3. Am I a Countertenor?
Well guys, I’m sorry to say that more than 98% of the times the answer is going to be “no.” But read on to learn why and determine whether you’re part of that 1-2% who gets a “yes.”
Due to the popularity of falsetto singing in pop, musical theater, and gospel music, many singers have realized how to sing in falsetto and are confused as to which voice type category they belong to.
Traditionally, the range of a countertenor extends one octave above tenor range, so the octave starting with C5, with some extreme countertenors being able to sing in the C6 octave. Just to put it in perspective, that’s the real of the coloratura soprano.
What separates a countertenor from a falsettist is his method of sound production. Although in falsetto singing the vocal folds stay open and only their edges vibrate, in countertenoring the vocal folds open and close normally with each vibration cycle and can billow like in natural singing.
This is why even though both countertenors and falsettists can sing the same notes, countertenors can sing in a full, non-breathy voice, and can even utilize vibrato, something falsettists can’t do.
If you feel that you have two different ranges, a baritone range and a countertenor range, you can be sure that you are a baritone with a developed falsetto voice and not a countertenor.
At this point I would like to note that countertenors are NOT castratos. They are men whose singing mechanism has not matured due to hormonal imbalances, and does, therefore, resemble more that of a child. A countertenor who gets treated for this hormonal imbalance, can actually lose his ability to sing so high.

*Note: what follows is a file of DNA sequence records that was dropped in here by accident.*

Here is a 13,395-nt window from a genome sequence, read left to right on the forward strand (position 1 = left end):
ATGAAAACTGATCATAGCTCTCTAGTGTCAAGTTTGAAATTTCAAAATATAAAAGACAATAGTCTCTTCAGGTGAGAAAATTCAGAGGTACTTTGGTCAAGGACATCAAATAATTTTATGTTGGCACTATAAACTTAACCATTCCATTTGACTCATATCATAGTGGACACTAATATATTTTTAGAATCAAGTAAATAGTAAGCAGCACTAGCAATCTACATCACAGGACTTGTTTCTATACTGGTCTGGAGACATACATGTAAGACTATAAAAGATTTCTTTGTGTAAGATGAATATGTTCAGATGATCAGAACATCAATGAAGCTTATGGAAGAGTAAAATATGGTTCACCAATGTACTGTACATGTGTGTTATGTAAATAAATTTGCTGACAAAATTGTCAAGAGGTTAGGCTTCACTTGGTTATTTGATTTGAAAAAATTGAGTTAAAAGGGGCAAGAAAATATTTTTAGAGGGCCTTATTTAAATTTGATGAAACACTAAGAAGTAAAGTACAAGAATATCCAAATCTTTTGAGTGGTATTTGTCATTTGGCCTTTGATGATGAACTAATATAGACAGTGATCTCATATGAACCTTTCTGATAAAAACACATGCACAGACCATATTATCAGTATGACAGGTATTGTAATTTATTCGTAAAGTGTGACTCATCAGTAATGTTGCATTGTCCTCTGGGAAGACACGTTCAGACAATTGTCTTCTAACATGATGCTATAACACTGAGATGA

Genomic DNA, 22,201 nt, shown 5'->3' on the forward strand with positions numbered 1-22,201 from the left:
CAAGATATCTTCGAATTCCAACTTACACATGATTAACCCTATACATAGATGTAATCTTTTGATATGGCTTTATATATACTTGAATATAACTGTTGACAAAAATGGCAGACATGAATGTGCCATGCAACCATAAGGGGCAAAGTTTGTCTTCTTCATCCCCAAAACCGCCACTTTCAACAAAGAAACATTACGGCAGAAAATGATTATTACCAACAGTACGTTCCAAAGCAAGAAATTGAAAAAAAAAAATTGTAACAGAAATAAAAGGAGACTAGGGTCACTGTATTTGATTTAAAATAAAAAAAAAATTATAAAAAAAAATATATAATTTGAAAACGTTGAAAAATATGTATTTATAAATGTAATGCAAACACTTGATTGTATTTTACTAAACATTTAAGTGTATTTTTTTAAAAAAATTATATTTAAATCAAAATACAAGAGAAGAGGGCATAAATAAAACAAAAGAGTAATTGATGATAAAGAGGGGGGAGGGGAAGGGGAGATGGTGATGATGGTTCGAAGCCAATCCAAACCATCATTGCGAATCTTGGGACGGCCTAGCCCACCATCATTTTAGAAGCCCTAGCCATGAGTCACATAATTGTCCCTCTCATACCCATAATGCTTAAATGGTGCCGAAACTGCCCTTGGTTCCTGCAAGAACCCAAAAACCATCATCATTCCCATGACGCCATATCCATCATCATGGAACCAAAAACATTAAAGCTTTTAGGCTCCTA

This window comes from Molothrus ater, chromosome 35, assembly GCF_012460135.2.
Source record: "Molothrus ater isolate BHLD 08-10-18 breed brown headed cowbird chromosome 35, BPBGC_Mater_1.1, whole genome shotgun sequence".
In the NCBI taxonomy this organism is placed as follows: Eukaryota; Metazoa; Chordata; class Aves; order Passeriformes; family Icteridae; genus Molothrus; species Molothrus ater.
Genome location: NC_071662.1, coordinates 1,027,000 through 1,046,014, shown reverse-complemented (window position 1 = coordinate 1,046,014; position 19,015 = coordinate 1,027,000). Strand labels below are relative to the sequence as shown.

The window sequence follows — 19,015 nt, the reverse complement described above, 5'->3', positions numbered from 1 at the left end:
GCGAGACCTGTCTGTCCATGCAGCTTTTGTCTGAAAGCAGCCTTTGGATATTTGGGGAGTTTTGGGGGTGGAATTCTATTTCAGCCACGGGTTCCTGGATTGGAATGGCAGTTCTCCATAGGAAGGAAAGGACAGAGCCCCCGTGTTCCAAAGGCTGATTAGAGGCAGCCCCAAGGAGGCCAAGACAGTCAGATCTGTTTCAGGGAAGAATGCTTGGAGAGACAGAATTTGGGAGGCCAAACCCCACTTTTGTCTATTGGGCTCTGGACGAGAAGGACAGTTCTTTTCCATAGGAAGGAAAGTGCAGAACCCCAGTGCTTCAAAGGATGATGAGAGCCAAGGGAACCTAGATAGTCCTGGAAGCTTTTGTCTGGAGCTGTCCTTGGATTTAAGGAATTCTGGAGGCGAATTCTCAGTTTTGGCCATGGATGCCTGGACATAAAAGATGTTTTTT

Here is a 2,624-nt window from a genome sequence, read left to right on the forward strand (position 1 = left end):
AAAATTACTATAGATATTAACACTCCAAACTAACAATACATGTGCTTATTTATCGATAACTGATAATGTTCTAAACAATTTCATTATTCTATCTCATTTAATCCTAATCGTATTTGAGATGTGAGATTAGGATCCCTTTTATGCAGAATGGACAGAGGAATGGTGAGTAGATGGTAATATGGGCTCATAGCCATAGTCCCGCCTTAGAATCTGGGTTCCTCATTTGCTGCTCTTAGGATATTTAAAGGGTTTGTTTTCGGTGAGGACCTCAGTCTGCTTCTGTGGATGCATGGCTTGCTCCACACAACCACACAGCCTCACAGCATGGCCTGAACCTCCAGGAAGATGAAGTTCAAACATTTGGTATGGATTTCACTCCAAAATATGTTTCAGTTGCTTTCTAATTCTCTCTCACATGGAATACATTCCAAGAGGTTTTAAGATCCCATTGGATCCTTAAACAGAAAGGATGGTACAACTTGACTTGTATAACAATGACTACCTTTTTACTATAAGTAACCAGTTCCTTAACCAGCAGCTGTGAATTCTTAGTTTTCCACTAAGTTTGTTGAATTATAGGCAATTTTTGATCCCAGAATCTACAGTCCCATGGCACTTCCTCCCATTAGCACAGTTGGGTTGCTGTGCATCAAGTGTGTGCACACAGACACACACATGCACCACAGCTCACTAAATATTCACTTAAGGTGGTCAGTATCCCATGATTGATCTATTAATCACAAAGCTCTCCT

4. How to Sing in Falsetto
All men can sing in falsetto. If you feel that you can’t, worry not. It just means that you haven’t yet realized how to. The best way to figure out how to sing falsetto is to try to imitate a woman speaking or a woman singing.
If you’re a high tenor, you might not be sure if you’re singing in falsetto or not, as you might be able to sing the same notes in full voice. That might, actually, be a good thing, as in the classical tradition singers are disparaged for using falsetto if they can sing the same notes in full voice.
But unless you want to become an opera singer, you have no reason not to utilize falsetto. Many choir directors will, indeed, encourage their singers to use it to finesse their higher notes or even reach them in the first place.
Though it might be counterintuitive, experience has showed us that it’s baritones and not tenors that make the best falsettists. Since more than 65% of male singers are baritones and there isn’t a baritone section in a choir, it makes sense for choir baritones to try to develop their falsetto and transition from full voice to falsetto, and sing in the tenor section.
Extra: Falsetto and Yodeling
So how’s falsetto connected to yodeling? I really wanted to include this part in the post because I found the connection to be very interesting.
Believe it or not, yodeling is not really a different and esoteric singing art. Instead, it’s the ability to move really fast from chest/middle register notes to falsetto notes (in women from chest/middle register notes to head register notes).
Of course there’s a lot of technique involved in learning how to do so properly, but still, you can’t become a great yodeler unless you know how to sing in falsetto. Who knew?
If you think that you learnt something from reading this post, sign up for my newsletter and keep more new cool articles coming.
I would like to thank my good friend, great tenor, and teacher Greg Pyrialakos who helped me write this post by providing me with relevant bibliography, and my amazing lyric tenor husband, George Banis, who was very patient with me while I made him transition from full voice to falsetto and back and quizzed him all the way through.